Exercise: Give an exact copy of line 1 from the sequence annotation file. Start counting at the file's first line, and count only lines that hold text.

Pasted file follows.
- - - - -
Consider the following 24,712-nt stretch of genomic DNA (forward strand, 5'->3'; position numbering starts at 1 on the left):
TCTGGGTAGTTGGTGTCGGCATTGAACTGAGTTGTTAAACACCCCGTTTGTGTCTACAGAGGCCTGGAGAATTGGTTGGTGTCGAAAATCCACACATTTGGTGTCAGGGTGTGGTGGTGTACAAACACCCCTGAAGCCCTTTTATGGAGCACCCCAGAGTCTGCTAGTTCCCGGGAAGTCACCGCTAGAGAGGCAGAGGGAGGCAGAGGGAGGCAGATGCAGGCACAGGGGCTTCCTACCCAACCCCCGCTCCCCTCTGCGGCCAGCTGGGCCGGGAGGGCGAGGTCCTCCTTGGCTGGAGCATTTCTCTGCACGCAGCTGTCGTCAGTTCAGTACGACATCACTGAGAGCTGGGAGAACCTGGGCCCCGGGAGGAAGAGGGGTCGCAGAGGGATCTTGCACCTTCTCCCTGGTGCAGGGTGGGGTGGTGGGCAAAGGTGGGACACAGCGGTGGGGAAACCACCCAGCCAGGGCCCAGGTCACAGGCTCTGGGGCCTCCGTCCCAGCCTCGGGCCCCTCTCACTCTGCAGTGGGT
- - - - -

Consider the following 24,712-nt stretch of genomic DNA (forward strand, 5'->3'; position numbering starts at 1 on the left):